The founding fathers wanted to curtail the potential abuse of power by the government. They attempted to do so by creating a system of checks and balances in the Constitution. Each of the three branches of the national government has authority in certain areas. They can check, or block, actions of the other institutions. Congress has four main ways it can check the Supreme Court’s powers.
Article III of the Constitution establishes the Supreme Court. The same Article gives Congress the authority to organize the Court. This power allows legislators to increase or decrease the number of justices of the Supreme Court as they see fit. President Franklin Roosevelt attempted to persuade Congress to use its right to increase the size of the Court justices in 1937. At the time, the president faced Court opposition to his economic policies. Roosevelt would have been the one to nominate the new appointees. Ultimately, Congress refused on this occasion to cooperate with the attempt to influence the law by packing the Court with favorable justices. Nevertheless, it remains the purview of Congress to adjust the size of the Court.
Congress has the authority to remove from office, by impeachment proceedings, federal officials convicted of bribery, treason or other high crimes and misdemeanors. The House of Representatives decides the rationale for the charges. Then, the Senate holds a trial. Congress thus possesses the power to remove Supreme Court justices and has attempted to do so in the past. In 1805, the House impeached Justice Samuel Chase, though the Senate found him not guilty.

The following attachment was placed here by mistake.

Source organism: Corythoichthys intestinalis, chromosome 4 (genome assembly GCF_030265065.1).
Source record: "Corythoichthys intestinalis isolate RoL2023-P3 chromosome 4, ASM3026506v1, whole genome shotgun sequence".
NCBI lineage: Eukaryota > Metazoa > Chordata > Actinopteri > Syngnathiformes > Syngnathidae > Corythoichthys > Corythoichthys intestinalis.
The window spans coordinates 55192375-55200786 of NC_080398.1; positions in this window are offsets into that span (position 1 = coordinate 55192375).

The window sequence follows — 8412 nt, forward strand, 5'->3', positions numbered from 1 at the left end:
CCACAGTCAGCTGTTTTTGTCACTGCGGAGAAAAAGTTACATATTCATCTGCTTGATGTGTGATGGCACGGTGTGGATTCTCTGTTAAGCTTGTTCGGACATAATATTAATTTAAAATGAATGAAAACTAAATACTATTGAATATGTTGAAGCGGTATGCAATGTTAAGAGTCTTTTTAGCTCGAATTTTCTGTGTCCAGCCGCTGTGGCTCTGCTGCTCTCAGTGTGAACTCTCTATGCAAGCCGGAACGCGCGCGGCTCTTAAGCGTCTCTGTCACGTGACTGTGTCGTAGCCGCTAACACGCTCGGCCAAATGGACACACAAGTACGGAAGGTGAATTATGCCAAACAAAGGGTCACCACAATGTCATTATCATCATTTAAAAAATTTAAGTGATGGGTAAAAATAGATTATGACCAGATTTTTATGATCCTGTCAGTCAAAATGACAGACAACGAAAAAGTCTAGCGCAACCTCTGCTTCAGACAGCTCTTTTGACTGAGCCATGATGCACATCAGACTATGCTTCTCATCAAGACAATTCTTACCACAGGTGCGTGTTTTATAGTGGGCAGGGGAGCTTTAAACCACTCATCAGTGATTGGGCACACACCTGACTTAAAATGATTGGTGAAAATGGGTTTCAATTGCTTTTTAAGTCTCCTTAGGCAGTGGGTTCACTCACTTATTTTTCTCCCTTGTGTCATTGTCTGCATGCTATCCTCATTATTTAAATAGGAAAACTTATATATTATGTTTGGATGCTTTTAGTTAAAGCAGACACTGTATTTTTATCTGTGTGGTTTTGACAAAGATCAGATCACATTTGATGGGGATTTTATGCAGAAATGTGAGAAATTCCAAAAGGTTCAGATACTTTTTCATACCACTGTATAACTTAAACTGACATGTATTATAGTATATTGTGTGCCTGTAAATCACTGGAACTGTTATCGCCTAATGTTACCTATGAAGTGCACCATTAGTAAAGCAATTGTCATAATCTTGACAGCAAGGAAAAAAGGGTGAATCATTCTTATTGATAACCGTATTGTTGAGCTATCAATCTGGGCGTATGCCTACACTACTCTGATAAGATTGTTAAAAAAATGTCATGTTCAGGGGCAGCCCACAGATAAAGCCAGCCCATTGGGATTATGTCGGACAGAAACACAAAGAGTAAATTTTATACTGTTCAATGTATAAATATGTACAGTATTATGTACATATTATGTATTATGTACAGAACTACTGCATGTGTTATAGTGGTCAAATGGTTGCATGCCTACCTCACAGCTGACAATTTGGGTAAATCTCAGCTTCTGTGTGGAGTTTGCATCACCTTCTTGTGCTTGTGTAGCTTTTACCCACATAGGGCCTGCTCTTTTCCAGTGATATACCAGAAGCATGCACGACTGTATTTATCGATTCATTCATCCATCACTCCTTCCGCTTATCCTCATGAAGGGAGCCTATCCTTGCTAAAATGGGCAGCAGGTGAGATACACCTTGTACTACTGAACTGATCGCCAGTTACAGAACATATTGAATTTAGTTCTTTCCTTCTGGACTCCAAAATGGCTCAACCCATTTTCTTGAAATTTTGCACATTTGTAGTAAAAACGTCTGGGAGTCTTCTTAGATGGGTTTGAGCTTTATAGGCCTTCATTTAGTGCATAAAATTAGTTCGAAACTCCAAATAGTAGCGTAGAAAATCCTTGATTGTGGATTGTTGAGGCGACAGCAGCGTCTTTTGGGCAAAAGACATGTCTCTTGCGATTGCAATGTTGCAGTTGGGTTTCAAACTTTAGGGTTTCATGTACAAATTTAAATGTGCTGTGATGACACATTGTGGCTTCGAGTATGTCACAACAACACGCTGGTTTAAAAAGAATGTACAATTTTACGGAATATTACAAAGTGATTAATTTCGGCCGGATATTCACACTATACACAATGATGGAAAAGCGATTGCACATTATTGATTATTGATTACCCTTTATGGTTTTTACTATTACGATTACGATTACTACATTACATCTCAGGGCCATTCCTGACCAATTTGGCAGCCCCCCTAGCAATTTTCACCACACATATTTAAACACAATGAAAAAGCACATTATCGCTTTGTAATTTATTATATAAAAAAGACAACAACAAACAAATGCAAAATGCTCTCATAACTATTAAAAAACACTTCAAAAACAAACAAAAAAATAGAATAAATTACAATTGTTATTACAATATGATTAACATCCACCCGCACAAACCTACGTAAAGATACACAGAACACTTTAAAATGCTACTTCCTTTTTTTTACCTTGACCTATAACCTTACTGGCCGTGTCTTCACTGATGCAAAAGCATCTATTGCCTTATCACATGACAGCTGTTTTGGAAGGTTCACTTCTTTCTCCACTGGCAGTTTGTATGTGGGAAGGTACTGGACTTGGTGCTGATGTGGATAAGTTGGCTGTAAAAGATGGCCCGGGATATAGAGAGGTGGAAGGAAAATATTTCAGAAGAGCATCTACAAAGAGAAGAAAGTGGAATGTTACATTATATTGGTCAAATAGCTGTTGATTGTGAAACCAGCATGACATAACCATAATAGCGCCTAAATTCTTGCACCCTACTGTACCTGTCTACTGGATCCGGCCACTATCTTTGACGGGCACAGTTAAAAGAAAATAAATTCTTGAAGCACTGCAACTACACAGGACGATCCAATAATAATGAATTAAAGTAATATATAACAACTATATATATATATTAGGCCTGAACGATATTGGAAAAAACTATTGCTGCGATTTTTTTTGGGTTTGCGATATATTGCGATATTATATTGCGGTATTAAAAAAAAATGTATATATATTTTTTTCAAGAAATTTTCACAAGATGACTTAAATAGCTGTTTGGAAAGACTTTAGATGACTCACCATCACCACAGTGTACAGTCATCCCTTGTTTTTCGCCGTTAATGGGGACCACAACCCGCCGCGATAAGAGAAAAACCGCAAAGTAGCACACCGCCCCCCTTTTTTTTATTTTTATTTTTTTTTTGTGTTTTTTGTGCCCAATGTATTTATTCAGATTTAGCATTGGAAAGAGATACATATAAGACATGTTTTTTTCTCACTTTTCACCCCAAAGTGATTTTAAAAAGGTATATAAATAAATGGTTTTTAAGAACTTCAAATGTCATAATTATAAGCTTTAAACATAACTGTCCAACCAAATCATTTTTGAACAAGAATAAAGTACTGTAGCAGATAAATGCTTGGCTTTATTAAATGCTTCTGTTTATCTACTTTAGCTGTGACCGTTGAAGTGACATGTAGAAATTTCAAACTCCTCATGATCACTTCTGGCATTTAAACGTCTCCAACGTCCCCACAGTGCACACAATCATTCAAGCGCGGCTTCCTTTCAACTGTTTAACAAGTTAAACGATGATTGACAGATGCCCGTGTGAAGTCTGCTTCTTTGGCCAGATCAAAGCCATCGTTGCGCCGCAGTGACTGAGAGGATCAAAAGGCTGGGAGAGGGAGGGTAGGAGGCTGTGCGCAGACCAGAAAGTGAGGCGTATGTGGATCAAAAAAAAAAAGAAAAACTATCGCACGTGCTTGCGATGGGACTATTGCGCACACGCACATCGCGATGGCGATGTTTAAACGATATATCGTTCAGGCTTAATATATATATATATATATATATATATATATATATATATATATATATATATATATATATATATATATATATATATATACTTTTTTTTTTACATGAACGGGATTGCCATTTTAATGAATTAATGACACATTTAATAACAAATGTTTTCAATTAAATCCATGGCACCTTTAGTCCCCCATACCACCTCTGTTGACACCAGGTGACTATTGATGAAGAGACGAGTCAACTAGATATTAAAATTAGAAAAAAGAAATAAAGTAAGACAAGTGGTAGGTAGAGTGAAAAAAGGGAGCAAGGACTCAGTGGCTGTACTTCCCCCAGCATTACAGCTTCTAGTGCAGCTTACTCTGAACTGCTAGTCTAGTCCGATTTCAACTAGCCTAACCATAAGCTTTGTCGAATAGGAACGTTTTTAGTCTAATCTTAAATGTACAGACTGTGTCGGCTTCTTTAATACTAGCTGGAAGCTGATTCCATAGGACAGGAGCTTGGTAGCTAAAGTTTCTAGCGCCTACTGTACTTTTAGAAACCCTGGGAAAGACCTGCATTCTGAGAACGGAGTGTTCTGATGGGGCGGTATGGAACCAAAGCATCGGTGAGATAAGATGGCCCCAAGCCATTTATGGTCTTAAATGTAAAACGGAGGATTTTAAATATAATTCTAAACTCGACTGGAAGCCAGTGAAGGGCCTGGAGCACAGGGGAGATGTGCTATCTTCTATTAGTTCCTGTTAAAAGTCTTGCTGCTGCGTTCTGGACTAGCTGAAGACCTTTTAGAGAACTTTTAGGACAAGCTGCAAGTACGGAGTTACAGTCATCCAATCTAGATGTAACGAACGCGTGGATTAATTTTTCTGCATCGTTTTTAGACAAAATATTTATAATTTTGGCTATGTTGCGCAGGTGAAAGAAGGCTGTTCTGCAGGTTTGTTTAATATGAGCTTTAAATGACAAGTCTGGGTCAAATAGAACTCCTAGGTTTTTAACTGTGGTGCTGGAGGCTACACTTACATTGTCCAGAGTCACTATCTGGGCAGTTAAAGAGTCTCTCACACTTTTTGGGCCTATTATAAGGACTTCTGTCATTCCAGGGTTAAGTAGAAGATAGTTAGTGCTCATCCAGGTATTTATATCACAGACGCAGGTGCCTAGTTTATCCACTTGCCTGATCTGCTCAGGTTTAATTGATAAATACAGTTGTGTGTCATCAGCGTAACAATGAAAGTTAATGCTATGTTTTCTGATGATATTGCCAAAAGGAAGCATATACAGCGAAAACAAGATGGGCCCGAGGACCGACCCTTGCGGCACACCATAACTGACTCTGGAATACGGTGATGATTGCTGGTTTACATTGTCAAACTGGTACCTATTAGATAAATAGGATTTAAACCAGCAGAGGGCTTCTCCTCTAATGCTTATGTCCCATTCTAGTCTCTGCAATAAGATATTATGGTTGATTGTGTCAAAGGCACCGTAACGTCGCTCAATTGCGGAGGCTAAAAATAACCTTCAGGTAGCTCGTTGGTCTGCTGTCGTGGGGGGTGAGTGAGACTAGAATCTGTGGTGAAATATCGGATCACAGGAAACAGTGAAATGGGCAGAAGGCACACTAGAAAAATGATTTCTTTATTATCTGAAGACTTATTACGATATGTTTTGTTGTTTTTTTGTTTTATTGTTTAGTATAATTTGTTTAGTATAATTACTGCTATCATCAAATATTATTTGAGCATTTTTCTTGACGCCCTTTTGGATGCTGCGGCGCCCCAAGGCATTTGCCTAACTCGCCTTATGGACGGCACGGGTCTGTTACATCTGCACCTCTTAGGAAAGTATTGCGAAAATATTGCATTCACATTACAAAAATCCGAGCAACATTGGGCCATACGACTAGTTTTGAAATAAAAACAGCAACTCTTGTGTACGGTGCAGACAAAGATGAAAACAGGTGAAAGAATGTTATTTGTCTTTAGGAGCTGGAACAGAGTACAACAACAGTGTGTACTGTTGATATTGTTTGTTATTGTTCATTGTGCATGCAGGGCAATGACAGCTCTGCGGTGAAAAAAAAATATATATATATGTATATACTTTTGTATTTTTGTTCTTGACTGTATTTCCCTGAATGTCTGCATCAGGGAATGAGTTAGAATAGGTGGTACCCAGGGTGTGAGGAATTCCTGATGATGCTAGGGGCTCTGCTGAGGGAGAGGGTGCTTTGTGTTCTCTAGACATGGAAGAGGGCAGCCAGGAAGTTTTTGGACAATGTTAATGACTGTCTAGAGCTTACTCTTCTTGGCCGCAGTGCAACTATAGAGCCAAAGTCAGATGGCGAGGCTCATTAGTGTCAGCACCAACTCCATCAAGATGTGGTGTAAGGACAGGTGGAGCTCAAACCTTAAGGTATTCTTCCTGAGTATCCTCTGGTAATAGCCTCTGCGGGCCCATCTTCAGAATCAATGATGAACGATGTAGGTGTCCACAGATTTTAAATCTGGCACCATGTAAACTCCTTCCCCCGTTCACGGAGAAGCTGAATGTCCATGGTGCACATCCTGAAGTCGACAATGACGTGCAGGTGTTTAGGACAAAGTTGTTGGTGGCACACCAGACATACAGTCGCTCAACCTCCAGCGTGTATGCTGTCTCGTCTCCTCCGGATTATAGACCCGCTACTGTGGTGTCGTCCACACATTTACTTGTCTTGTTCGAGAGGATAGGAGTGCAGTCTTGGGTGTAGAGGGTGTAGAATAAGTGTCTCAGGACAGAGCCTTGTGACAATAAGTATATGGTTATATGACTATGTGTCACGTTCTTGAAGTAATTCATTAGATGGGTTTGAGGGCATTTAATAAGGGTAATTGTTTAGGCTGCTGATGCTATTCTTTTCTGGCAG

The president nominates Supreme Court justices via the Article II, section 2, Appointment Clause of the Constitution. However, the Senate must vote to confirm, or accept, the president’s choices. Congress can deny unsuitable judges the right to sit on the Court. During the confirmation hearings it is increasingly common for senators to ascertain the political views of prospective justices.
Ultimately, as the legislating body, Congress can always write new laws and amend the Constitution. If it disagrees with a judicial interpretation of the Constitution, Congress can create a law that renders the decision ineffectual. In fact, the new legislation can reinstate the old decree by employing different wording. The Supreme Court would have to wait until an aggrieved party filed a lawsuit before it could react.
- Cornell Law School: U.S. Constitution, Article III
- United States Courts: About the Supreme Court
- United States Senate Committee of the Judiciary: Franklin Delano Roosevelt's "Court Packing" Plan
- U.S. Senate: Impeachment
- Federal Judicial Center: Samuel Chase
- Cornell Law School: U.S. Constitution, Article II, section 2
- American Government and Politics Today; Steffen W. Schmidt, Mack C. Shelley, II, Barbara A. Bardes, Lynne E. Ford and William Earl Maxwell
- The Supreme Court; Lawrence Baum
- Alex Wong/Getty Images News/Getty Images